Storms that initiate in Wyoming and Montana later Sunday are expected to morph into an impressive line that carries a large hail and damaging wind threat all the way through the Dakotas, Minnesota and possibly further south and east.
The line could reach western Minnesota by early Monday morning, then possibly plowing through eastern Minnesota and into western Wisconsin by late Monday morning.
Here's the HRRR model's radar simulation, showing a line of storms essentially moving east-southeast near the I-94 corridor Monday morning, reaching the Twin Cities late by noon.
Monday could also feature temps in the mid and upper 90s in southern Minnesota. The key will be how far north a warm front lifts Monday, with the latest guidance from the National Weather Service suggesting that temps along and south of the Minnesota River Valley could be scorching-hot, with 60s and 70s north of the front.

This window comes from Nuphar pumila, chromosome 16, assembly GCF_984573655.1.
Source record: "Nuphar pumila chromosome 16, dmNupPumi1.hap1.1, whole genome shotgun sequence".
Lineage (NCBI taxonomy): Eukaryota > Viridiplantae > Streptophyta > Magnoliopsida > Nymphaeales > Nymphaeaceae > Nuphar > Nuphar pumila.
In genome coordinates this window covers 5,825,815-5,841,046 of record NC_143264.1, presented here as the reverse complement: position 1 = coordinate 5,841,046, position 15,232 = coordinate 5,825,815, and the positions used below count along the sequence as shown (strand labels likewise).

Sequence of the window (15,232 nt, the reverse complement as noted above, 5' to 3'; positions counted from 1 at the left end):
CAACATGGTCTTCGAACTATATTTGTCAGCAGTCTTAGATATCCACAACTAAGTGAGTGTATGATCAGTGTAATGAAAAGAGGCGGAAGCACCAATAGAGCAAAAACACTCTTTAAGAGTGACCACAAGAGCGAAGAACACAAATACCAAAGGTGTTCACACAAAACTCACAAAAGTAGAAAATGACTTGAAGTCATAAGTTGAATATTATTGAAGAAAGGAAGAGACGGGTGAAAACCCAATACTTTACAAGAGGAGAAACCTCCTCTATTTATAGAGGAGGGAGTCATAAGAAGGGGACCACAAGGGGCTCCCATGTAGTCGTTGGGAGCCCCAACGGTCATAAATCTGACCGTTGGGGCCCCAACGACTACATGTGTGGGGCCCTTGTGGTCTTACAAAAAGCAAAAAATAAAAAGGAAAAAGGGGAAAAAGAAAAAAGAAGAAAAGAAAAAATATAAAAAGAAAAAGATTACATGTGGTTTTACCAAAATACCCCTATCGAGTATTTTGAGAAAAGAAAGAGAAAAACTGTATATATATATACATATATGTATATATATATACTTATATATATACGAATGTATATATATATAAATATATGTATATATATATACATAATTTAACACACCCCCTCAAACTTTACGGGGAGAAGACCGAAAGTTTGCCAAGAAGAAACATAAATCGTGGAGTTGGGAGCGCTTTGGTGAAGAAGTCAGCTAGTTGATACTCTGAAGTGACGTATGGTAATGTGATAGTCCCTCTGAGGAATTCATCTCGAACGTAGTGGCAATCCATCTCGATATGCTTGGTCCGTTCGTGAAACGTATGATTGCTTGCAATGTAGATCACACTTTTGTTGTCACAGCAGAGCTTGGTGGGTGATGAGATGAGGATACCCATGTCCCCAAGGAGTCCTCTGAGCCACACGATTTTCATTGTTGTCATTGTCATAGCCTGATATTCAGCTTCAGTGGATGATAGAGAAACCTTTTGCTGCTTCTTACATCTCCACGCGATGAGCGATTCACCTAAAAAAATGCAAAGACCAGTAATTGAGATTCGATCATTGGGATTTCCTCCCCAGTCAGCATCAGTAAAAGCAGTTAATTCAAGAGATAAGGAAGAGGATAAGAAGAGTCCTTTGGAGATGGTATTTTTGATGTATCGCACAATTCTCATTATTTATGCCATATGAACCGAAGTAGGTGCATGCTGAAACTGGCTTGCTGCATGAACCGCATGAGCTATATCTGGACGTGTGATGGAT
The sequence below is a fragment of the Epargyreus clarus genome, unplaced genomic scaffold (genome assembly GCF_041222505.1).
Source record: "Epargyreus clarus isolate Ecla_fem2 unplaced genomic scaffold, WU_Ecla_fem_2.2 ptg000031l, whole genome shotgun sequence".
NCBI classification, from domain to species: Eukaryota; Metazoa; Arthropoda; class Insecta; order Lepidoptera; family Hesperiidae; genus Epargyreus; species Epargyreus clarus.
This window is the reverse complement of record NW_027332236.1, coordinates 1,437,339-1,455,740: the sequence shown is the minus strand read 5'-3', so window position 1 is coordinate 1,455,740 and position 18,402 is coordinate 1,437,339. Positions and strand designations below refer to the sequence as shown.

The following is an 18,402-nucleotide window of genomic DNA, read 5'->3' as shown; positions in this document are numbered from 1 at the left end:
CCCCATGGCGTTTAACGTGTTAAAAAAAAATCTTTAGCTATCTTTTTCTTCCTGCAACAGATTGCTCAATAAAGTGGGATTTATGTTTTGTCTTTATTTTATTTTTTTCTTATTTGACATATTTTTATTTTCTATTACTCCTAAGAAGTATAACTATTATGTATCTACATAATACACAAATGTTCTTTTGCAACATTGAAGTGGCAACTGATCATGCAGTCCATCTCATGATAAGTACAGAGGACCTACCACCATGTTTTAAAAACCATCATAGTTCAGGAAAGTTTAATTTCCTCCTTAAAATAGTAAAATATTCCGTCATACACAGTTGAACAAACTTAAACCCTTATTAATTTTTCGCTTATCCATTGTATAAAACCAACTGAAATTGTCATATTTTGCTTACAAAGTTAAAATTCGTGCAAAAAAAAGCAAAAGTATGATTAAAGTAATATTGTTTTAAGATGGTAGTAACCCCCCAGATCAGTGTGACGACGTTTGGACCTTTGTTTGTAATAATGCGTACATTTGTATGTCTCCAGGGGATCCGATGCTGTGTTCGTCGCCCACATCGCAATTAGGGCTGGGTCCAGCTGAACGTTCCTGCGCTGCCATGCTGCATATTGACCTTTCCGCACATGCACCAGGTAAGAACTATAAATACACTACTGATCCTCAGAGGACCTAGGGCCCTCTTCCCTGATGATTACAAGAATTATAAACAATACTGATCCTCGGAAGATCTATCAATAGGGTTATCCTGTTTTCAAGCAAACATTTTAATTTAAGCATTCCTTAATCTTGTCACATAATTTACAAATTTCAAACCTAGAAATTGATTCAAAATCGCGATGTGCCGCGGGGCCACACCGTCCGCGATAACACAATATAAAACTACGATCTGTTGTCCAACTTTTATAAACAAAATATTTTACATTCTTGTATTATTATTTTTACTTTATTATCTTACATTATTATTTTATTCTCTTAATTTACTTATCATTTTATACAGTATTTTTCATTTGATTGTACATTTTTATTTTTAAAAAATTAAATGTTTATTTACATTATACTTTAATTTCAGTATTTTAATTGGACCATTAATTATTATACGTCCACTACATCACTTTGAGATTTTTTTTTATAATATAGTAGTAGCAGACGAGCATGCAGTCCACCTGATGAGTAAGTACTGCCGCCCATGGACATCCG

Tuesday will just be flat out hot, with the high temp in the Twin Cities expected to reach the mid to upper 90s. The current forecast high from the National Weather Service is 97 in Minneapolis. The heat index (what it feels like outside) could be over 100 degrees.